As someone who has tried to say as little about the 2016 political campaign as possible , I have nonetheless found that those around me are at least waking up to the political campaign for all of its horrors. Among the horrors of this particular election are the debates between the two candidates. The first debate was last night and it was not as good as Lincoln-Douglas , that’s for sure, nor even as good as Nixon-Kennedy. In thinking about this, it may not be kind to compare our contemporary debates with what was perhaps the greatest debate in political history. There are few debates, even for those of us who greatly enjoy debates, that can stand the comparison with Lincoln and Douglas. In many ways, this is to be expected, but if we must lament that our own leaders are not up to that level, neither are we at the level of the audiences that showed up in droves to listen to the two of them debate each other in 1858 in Illinois. If we wish to make fun of our own political leadership, perhaps it is time to learn some surprising lessons from the Lincoln-Douglas debates that are surprisingly relevant to our own contemporary situation, even if it makes us want to weep.
Although it is widely recognized that the current political race is between Republican candidate Donald Trump and Democratic candidate Hilary Clinton, there are many people would be at pains to remind us that there are more people in the race. Online I have been treated to a great many advertisements for the Libertarian candidate, Gary Johnson, who seeks to remind us that he is the only adult in the race and often polls at present close to 10% or so, and Green candidate Jill Stein manages to poll around 2% or so, enough to pull a Nader and give Trump a close win in some states, perhaps, like Nader did for Bush in Florida in 2000. So too in 1858 there were more than just Lincoln and Douglas competing for the Senate in Illinois that year. Although we may forget it, there was a third party challenge to Douglas that year from a Democrat who supported the president, James Buchanan, against Douglas. Of course, that third party challenge was not able to get into the debates, as Lincoln and Douglas agreed to a debate on terms that focused the attention on the two of them and denied the National Democrat challenge the opportunity to compete against Douglas from the right and allow Lincoln to have another person on the stage to tag team with in opposition to Douglas. In this, our contemporary political candidates are not so different from Lincoln and Douglas in wanting to consider themselves alone to be viable candidates.
One of the most just complaints that could be made about the two candidates last night was that neither of them could stay on topic and both of them wanted to pivot as quickly as possible to their own talking points without answering the question asked by the ineffectual moderator. Perhaps Trump and Clinton are simply jealous of the freedom that Lincoln and Douglas had to do the same thing. There was no moderator between Lincoln and Douglas to ask the two of them questions, as instead one speaker would have a full hour to talk about whatever he wanted, the second speaker would have a full hour and a half of rejoinder, and then the first speaker would have a half hour to close, alternating during the seven debates between the two. Both of these men had their own talking points, both of them had accusations they would use against the other to score points with the elusive moderates in the middle of the state as the two of them tried to play to their base in a campaign that was harshly segmented by population with a very narrow band that was actually in play between the two. The desire to focus on one’s own message, the avoidance of certain topics, and the geographical divide between two candidates is not something that is new to our own campaign–Lincoln and Douglas, when they debated, focused mainly on nasty personal attacks and race-baiting, something that is not very unfamiliar to contemporary political campaigns, and avoided a whole host of economic issues in order to focus on social issues as well as attempts to paint the other candidate as unacceptably patriotic or moderate to be electable. Not much has changed there either.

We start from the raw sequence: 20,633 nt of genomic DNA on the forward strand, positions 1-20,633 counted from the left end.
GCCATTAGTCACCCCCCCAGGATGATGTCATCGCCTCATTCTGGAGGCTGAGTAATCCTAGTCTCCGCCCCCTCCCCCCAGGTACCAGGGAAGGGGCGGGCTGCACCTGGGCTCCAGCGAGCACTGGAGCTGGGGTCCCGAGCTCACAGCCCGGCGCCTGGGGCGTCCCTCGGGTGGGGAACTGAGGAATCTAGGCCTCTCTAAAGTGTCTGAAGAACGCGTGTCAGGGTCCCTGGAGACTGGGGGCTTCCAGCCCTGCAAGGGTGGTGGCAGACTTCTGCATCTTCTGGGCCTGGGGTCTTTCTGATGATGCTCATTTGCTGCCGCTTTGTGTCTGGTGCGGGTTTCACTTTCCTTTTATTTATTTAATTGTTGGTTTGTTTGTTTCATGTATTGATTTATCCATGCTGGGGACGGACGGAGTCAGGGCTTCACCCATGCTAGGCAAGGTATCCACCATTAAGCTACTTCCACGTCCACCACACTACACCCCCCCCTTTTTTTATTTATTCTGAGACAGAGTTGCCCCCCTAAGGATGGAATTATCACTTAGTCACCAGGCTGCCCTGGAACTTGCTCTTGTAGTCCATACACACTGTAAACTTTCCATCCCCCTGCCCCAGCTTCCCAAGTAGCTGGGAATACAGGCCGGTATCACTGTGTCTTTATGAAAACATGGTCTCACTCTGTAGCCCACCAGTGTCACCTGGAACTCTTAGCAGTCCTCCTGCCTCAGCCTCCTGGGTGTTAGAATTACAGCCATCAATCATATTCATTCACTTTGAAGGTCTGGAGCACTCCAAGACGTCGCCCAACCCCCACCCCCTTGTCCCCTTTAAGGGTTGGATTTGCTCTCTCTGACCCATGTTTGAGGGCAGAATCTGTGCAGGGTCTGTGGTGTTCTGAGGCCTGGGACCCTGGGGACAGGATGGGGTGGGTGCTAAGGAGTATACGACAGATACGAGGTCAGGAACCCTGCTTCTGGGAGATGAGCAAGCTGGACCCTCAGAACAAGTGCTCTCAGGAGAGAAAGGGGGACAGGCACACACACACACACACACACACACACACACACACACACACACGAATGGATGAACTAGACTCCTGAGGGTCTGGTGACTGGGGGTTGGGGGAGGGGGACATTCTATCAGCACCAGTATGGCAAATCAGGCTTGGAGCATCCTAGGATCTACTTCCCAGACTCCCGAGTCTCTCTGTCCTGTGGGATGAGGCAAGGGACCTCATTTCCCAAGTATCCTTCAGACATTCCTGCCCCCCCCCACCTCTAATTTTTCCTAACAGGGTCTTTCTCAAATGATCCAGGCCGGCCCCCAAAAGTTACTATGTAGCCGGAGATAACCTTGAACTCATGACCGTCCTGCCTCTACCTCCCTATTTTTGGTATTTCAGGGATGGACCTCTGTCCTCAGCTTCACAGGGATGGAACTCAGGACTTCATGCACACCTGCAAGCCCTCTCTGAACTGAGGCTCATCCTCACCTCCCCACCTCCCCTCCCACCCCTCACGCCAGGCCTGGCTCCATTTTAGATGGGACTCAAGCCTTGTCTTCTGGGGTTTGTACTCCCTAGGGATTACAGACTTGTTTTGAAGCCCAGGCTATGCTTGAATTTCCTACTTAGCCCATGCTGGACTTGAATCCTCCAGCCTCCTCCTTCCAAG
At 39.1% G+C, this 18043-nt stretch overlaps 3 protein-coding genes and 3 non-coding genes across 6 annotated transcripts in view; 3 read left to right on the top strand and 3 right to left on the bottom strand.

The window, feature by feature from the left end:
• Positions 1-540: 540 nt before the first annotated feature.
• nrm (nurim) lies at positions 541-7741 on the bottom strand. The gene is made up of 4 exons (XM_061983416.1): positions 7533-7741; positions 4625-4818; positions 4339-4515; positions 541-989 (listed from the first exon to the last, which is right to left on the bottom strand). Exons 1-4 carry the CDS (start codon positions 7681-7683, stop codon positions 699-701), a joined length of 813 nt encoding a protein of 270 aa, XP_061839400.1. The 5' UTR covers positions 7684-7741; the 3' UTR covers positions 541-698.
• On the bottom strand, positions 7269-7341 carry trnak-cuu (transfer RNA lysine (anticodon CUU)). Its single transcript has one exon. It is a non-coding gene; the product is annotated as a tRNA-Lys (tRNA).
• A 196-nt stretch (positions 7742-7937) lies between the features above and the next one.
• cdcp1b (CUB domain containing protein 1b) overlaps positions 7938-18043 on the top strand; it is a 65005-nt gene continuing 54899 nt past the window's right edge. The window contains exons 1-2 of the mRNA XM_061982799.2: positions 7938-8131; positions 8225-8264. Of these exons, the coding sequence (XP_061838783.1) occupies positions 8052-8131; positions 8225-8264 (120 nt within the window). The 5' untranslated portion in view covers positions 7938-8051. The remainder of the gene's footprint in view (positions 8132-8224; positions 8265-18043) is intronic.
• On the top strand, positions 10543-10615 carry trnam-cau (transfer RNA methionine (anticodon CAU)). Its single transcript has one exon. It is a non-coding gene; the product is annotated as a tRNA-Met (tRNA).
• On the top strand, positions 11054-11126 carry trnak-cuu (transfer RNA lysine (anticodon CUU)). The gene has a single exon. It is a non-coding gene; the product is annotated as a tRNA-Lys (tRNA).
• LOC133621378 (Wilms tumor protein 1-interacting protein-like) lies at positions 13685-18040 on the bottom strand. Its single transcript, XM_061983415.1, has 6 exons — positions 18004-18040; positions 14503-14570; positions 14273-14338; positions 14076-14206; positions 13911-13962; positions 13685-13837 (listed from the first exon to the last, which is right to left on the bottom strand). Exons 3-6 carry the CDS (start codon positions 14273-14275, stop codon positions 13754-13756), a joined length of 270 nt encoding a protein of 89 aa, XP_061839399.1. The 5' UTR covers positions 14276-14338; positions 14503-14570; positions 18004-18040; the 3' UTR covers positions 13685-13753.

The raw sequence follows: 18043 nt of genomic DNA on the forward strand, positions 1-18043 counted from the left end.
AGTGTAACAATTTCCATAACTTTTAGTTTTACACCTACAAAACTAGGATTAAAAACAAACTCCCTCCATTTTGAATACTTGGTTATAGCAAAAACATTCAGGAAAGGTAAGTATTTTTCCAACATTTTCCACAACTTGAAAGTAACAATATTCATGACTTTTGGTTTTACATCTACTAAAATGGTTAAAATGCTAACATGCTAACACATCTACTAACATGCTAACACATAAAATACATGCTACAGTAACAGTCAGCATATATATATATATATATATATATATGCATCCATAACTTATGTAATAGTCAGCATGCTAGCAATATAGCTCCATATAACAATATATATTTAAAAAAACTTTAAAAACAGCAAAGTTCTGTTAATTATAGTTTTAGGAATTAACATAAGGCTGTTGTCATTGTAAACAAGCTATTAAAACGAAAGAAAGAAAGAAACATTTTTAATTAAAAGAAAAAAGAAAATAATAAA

There is, however, a clear area of difference between the Lincoln-Douglas debates and our contemporary imitations. This difference exists both in the candidates themselves and in we as voters. In the mid-1800’s, the American public was particularly astute and knowledgeable in politics. This does not mean their political views were sound–witness the fact that millions of people followed the secessionists of 1860 to fight for one of the worst causes known to mankind, worse than almost any, except perhaps Hitler’s Germany, from a nation that was at least nominally a republic–it just means that they were interested in political matters and argued about them with a great deal of seriousness. These were audiences who could relish listening to two political maestros like Lincoln and Douglas debate each other for three hours probing for weaknesses and seeking to demonstrate themselves as statesmen of the first order. Our current crop of political leaders is hopelessly outmatched as far as their sophistication as political philosophers. And we as an audience are hopelessly outmatched because we would likely be bored if we were watching the Lincoln-Douglas debates, given that most of us could not stand to listen to three hours of sustained political discussion ourselves and follow what was going on in the least. And that is our loss–see what we have to choose from. Either Lincoln or Douglas would have been light years ahead of what we have to choose between. And so we laugh, because if we did not laugh we could only cry.
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